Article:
An ancient Latin saying is “caveat emptor,” meaning “let the buyer beware.” Before you buy into the hopes of high volume based on marketing strategies, let’s look at the data (real world numbers) and hopefully this will motivate you to look at your own data and get a better understanding of what your production print deliverable is costing you.
It seems that all the buzz in the office technology dealer channel is the fantastic opportunity in production printing equipment. There’s a lot of talk about the many different opportunities for dealers in the copy/print and IT services industries. However, very few talk about the reality of the most important question of any deliverable. Is it profitable for the reseller to deliver? Where do you get your numbers to prove this? No one seems to share the numbers, especially if the numbers contradict the hype of the perceived value.
Without knowing the facts, how does one improve?
I remember as a copier salesman back in the day, when you would ask a customer how many copies they ran, they would say “massive amounts.” For some, massive amounts translated to one case of paper a month and to others it was a ream. Well, today that applies to production print. Everyone says customers run “lots.” Well, guess what lots is? An average of less than 226,000 black-and-white pages a month are copied/printed on what BEI defines as segments D-7 and D-8 production equipment. As you see, these monthly averages defined as high volume are, in fact, not really that high at all.
Beware the Marketing Plan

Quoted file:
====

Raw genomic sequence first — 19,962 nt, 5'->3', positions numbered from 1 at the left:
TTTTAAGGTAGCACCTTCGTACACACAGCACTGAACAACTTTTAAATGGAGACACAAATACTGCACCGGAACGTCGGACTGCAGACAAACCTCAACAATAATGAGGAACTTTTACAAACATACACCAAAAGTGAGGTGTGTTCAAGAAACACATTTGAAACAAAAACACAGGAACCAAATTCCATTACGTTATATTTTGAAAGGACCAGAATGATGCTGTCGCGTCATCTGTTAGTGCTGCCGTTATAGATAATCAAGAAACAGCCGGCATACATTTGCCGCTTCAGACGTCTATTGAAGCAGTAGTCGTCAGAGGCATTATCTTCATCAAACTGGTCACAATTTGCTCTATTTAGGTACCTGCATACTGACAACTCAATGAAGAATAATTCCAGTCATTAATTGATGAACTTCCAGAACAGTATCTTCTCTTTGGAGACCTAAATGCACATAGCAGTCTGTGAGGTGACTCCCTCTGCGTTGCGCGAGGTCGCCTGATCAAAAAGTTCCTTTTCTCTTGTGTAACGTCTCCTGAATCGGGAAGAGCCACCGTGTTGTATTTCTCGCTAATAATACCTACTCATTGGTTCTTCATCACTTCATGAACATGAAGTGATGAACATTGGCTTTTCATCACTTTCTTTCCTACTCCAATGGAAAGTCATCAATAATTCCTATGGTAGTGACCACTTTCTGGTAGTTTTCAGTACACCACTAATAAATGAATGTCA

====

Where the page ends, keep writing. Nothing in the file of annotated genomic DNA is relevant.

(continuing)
Delivering production print must begin with the diligence of a business plan, not the hysteria of a marketing plan. It’s time for dealers to understand the truth. Our industry will not grow based on false hope. However, our industry can capitalize on opportunities, providing it listens to the numbers and reacts appropriately. Too many omit or distort the numbers when they highlight major concerns. However, when major concerns need correcting, listening to the numbers and responding is what defines leadership.
So, first let’s discuss where the numbers come from. BEI Services Worldstats is a SaaS database which monitors 16,000 technicians, nearly 300 dealerships, 30,000 service calls a day on about four million devices. Worldstats is the 30,000-foot view of the industry, and from that vantage point we can drill down to an individual serial number. We know the service cost to deliver. I will discuss the highest production print segments delivered through the BTA network.
Within Worldstats, there are 5,571 segment D-7 and D-8 black-and-white production print units within 137 dealerships. This example is a rolling six-month view for these segments. In this analysis, 5,400 units of the 5,571 total units saw a service technician. So, it’s safe to say we have the facts to filter out the noise.
Crunching the Numbers
Total monthly print volume divided by monthly service expenses equal a dealer average cost per copy. Here’s the math breakdown:
Cost of Labor: $1,756,260. Monthly service calls on D-7 and D-8 are 11,258, or 2.5 per month, per unit. Maintenance time (with travel) averages 2.6 hours per call for a monthly total of 29,271 hours. Figuring an hourly burden at $60 per hour equates to a $1,756,260 monthly repair/travel time cost.